Tiredness changes depending on the quantity of activity for that day and how someone is feeling at the time? I’m a human just like my kids and that’s how it works for me. Even when one is a working adult tiredness can vary so using school wake up time to control when a child sleeps really doesn’t make sense unless you have already removed self regulation. A child may be conditioned to rely on someone else to name the feeling of tired and act on it for them (basically so they don’t have to think for themselves) but deep down they instinctively know what it is. This doesn’t mean they like the idea by the way particularly if they are also conditioned to think anything other than rest is very much needed by your body. (It’s actually a whole scope of trust that leads to a successful no bedtimes life but it’s a good place to start trusting your child again.)

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Learning Self Regulation
So if you remove the controls, how do they learn? First up, they already know, their natural body clock just needs a reminder and this can take a very long time to get back. I’ve heard that camping or doing away with unnatural levels of light can help but I haven’t tested the theory. Aside from that, there are consequences to not having enough sleep, generally speaking people learn from consequences if they are allowed to freely experience them. The aparent privileged of going to bed when they choose helps them be aware of the logical consequences of their actions through trial and error over years of practice. Parents tend to be a tad impatient and don’t like the idea of kids taking the time required to work this out again, especially if they have kids who naturally are ok with less sleep. (We have one night owl out of three, life is a little different when one child is still up past mummies bedtime.)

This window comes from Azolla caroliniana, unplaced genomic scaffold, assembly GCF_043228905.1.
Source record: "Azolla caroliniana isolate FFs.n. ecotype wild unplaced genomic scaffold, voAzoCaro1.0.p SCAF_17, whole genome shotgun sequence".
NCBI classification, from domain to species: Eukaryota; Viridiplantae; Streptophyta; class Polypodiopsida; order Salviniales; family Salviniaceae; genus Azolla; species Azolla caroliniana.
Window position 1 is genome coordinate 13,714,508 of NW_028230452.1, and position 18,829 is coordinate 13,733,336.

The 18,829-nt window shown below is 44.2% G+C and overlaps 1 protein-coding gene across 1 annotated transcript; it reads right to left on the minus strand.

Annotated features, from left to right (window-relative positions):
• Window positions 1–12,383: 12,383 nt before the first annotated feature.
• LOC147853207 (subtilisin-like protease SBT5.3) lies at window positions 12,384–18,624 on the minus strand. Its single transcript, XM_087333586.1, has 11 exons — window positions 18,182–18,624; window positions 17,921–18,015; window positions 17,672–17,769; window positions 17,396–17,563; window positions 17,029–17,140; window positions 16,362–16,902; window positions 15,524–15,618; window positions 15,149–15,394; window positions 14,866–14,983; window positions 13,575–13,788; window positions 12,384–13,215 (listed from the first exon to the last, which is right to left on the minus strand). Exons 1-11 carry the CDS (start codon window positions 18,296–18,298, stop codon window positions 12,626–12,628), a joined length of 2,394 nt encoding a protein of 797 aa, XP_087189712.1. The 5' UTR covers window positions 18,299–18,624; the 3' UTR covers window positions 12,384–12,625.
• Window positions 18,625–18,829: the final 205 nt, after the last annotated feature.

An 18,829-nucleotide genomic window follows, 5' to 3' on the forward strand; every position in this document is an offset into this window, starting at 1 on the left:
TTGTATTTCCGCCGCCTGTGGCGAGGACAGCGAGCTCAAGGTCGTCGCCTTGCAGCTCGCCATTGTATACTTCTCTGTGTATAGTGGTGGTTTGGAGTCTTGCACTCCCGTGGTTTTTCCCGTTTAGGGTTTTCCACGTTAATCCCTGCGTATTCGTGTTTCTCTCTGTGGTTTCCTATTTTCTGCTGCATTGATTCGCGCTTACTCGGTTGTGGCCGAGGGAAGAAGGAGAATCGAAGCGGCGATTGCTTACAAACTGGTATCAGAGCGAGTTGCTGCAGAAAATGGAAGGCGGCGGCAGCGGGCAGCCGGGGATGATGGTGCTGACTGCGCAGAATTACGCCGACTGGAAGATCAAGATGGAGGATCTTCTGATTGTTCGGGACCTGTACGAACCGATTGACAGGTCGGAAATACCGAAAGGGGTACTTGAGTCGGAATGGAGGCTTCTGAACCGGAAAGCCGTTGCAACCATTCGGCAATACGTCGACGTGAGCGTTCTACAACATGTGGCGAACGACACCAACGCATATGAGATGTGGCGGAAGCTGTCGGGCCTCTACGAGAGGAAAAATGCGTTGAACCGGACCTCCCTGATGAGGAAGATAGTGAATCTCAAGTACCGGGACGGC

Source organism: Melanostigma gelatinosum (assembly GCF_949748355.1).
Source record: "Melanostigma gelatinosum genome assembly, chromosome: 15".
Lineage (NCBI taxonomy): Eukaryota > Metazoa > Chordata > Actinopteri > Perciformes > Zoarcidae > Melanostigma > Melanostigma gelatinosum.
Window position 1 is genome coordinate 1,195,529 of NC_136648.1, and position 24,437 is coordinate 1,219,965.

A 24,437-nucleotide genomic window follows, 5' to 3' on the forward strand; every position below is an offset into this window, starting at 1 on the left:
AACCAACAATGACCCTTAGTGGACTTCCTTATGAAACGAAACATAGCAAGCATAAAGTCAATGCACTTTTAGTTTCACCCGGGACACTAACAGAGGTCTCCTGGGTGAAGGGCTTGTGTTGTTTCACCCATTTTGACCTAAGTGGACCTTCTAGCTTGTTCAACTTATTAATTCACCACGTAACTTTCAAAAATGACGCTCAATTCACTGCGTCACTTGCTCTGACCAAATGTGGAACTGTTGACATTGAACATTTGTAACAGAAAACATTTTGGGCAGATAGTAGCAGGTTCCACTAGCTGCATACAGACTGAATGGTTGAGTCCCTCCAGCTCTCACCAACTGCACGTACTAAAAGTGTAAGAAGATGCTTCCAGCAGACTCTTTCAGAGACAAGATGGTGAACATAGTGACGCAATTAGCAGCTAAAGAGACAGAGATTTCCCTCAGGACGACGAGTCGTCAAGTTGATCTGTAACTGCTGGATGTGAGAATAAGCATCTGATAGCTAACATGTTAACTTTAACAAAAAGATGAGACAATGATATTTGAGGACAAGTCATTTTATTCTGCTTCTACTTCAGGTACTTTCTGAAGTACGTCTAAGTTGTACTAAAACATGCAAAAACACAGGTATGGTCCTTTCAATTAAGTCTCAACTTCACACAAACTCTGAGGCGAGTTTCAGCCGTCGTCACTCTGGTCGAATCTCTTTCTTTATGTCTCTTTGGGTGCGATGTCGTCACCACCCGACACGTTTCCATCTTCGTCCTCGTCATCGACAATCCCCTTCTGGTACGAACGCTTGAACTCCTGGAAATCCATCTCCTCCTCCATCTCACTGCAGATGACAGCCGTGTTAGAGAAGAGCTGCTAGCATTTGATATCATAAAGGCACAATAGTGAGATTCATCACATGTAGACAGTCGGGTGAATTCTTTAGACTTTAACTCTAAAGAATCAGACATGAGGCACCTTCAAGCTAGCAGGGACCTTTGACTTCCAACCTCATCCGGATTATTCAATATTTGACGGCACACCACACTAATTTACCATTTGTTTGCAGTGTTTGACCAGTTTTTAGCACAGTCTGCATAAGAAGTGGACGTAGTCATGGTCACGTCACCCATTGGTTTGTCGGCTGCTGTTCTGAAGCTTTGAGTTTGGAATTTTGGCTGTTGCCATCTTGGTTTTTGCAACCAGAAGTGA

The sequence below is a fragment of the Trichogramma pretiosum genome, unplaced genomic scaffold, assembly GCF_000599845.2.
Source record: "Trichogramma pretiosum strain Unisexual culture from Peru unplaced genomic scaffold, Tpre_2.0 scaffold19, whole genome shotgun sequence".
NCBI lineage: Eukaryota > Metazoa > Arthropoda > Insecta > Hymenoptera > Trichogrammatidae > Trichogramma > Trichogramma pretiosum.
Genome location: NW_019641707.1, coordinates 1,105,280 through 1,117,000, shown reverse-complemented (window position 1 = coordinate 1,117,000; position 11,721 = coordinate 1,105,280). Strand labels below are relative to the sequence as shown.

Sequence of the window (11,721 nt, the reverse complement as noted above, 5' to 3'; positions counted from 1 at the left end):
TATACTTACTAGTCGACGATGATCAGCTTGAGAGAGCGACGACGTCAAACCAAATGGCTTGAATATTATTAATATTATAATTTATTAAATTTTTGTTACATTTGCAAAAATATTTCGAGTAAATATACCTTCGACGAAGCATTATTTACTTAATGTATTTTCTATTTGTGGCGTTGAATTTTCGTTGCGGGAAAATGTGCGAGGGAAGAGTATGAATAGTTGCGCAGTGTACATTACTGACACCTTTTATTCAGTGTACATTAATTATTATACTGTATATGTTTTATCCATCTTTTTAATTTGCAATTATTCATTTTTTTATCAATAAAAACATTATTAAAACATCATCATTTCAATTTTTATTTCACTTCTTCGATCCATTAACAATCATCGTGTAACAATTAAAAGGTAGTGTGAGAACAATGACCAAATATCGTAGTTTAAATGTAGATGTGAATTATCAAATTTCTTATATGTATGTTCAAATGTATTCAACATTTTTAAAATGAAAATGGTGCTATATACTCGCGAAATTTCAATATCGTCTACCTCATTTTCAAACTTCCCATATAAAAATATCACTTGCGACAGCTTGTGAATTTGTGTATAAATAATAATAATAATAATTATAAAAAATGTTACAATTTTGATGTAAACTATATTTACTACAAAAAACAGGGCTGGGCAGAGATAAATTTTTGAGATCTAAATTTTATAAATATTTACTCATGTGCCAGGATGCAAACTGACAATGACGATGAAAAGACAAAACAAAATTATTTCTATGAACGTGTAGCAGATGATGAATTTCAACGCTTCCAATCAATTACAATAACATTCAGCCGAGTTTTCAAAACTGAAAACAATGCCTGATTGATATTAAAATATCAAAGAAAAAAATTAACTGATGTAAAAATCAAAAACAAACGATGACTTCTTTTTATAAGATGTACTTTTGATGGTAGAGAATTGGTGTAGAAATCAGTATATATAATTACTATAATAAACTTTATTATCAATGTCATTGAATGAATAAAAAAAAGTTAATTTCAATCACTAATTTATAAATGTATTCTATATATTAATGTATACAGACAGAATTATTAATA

Control and Fear
The mainstream view in the western world is one of control over other humans by placing their worth as greater than another’s, kids are just an easy target, we call that childism and just like every other form of prejudice, it’s immoral. It may be a survival instinct from our detatched culture. Though it really doesn’t make sense, it is much harder working against the child’s nature than with it. Control seems so counter productive when they are capeable of solving it themselves. Sleep control, food control, education control, even controling how others spend their precious hours on the earth… It’s all unnessassery, maybe that is the fear, your parental control is unnessary, you are not needed for such things, logical consequence is a far better teacher than another humans control and your lack of necessity to the situation is playing on your need to be needed. When you attempt to control another human they will resist, trust will suffer and  they will suffer, you will too with guilt eventually. People die regretful of this misunderstanding of love. When you stop trying to control another’s time in their life and just love them unconditionally they will return the favour and forgive others for being human without resentment. Wouldn’t that be a nicer world?